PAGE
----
Federal contractors have become the most recent employers affected by the growing trend toward “ban-the-box” type laws. As of December 2021, federal employers, including federal contractors, are forbidden in most cases from considering an applicant’s criminal history before making a conditional job offer. This law, dubbed the Fair Chance to Compete for Jobs Act, is part of the National Defense Authorization Act for Fiscal Year 2020.
This policy now brings federal employers in line with the 37 states across the country which have applied similar requirements for private employers. Under the Fair Chance to Compete for Jobs Act, federal agencies and contractors are prohibited from requiring applicants to disclose any criminal history record information before extending a conditional offer of employment. The definition for what amounts to criminal history record information is quite broad and includes all information collected by criminal justice agencies, such as arrests, indictments, and criminal charges.
There are certain exemptions to these requirements, however. This includes positions related to law enforcement and national security, positions with access to classified information, and positions required by law to perform a criminal record check of applicants before making a conditional offer.
Like other ban-the-box laws, which are named for their removal of the check-box on applications that ask applicants if they have a criminal history, it is intended to allow applicants to get their foot in the door before criminal history is considered . As a result, these laws can undoubtedly have an impact on allowing individuals who may not have otherwise been considered for certain positions. However, recent research has shown that these laws may have unexpected side effects.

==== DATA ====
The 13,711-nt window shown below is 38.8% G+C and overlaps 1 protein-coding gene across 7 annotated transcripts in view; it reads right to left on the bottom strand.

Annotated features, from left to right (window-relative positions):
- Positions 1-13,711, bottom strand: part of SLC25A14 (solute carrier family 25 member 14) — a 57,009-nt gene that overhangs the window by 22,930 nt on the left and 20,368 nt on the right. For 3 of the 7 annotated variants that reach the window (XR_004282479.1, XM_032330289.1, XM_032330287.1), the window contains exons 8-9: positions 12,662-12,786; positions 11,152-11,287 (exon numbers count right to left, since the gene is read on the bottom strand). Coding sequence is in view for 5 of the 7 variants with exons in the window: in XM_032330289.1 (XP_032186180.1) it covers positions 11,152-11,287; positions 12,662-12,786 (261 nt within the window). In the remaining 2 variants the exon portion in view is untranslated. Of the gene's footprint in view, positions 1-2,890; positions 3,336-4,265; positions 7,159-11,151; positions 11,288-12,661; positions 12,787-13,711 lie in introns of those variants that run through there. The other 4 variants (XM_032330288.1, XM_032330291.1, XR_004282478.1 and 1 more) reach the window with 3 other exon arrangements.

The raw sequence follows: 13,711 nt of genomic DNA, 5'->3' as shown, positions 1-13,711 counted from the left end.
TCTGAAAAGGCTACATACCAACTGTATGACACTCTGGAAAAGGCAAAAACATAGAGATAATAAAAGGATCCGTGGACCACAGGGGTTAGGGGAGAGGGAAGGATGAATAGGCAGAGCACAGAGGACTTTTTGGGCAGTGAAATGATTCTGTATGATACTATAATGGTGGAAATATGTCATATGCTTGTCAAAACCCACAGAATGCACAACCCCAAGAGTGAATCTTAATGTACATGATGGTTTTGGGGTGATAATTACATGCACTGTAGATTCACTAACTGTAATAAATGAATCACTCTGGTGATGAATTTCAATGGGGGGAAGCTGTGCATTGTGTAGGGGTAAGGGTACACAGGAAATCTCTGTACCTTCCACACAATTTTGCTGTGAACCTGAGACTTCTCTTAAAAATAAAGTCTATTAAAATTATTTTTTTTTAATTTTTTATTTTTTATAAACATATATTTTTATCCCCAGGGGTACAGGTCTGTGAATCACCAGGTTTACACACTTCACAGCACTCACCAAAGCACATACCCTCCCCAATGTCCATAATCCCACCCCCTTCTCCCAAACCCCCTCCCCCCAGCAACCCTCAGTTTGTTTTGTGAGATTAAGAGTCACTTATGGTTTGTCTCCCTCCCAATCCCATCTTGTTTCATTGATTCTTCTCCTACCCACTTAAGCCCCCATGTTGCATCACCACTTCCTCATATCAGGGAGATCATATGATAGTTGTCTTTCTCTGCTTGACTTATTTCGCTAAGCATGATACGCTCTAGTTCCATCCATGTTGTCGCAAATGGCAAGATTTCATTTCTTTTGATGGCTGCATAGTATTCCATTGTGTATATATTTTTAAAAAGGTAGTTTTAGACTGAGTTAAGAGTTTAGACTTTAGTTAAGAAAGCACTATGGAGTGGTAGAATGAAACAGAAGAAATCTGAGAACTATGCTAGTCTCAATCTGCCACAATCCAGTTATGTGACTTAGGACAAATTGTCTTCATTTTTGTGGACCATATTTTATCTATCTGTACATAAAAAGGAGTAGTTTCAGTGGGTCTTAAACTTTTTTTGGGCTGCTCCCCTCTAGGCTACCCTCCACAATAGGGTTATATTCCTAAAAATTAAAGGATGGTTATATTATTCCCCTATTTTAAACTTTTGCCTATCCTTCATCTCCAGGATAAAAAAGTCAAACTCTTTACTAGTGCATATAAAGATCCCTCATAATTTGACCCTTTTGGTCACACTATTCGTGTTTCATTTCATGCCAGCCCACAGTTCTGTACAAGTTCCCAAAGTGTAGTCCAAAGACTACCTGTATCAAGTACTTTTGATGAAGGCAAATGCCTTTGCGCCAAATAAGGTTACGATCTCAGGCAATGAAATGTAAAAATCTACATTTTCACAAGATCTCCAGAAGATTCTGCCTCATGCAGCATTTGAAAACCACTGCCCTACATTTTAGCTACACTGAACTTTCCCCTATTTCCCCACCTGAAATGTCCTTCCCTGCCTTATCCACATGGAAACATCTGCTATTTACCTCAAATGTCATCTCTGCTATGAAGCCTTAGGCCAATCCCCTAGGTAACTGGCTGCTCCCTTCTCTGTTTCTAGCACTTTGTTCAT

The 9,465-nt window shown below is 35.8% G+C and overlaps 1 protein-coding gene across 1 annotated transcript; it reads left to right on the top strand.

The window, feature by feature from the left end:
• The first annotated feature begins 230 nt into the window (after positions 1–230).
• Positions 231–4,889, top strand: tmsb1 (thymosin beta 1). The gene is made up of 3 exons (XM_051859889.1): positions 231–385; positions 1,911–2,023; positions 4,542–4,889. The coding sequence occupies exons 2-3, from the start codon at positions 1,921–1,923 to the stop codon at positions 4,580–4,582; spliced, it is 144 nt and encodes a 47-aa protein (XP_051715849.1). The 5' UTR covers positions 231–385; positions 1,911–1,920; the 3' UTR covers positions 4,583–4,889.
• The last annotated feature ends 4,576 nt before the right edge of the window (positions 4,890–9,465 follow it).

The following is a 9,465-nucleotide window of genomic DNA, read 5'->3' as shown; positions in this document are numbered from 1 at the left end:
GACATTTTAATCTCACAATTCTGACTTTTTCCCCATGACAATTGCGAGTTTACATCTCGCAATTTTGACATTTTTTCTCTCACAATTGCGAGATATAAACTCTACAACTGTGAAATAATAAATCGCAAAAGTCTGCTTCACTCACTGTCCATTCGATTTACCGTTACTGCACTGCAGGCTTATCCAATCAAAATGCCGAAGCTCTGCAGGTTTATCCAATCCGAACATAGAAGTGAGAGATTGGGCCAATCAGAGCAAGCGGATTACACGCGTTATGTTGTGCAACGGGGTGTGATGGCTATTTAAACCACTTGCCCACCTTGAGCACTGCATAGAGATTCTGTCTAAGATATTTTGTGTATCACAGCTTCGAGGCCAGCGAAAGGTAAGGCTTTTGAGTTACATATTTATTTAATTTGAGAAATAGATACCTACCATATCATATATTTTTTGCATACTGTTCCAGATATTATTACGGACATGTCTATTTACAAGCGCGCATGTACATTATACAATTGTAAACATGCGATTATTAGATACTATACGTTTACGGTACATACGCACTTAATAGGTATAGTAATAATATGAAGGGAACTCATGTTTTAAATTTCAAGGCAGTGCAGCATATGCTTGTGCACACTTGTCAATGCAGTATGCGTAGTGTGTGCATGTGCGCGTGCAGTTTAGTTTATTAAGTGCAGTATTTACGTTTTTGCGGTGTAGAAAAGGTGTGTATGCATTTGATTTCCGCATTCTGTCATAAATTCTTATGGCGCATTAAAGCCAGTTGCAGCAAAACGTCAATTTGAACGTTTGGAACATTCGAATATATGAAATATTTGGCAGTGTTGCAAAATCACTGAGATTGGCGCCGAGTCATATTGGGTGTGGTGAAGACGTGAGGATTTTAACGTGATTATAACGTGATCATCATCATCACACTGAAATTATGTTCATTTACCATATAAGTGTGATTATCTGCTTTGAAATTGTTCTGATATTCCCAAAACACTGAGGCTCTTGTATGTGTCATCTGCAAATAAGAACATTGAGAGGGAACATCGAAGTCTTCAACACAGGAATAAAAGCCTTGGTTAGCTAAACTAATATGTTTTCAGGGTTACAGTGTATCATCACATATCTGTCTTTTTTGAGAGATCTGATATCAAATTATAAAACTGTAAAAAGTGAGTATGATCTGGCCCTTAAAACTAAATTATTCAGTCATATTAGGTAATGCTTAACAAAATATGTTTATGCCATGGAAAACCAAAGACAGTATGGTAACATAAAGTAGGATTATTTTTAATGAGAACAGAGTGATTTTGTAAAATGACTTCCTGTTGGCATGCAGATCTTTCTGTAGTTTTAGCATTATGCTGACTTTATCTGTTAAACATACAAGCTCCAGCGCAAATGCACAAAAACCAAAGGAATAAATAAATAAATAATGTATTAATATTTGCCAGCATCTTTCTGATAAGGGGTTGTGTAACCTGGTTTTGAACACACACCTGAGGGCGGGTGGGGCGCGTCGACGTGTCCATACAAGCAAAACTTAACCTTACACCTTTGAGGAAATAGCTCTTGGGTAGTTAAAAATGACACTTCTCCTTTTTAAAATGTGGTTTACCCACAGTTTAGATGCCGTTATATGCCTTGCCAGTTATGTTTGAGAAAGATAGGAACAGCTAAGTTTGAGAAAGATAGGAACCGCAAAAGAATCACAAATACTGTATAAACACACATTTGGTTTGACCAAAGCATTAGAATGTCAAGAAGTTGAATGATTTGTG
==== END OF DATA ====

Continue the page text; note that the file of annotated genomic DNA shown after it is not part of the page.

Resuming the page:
Researchers at the University of Virginia have found that ban-the-box policies have had a negative impact on younger black males without college degrees, reducing employment by 5%. As a result, some have called for the procedure to be repealed. According to these researchers, once employers are blocked from considering criminal history for these populations, they are more likely to assume they have criminal records from the outset. As a result, they will never proceed with interviews or conditional offers in the first place. Therefore, they suggest instead creating policies that provide greater information regarding applicants that possess criminal records or approaches that improve the job-readiness of offenders. This could enhance the ability of those with criminal records to find employment without negatively impacting the populations these policies are most intended to help.
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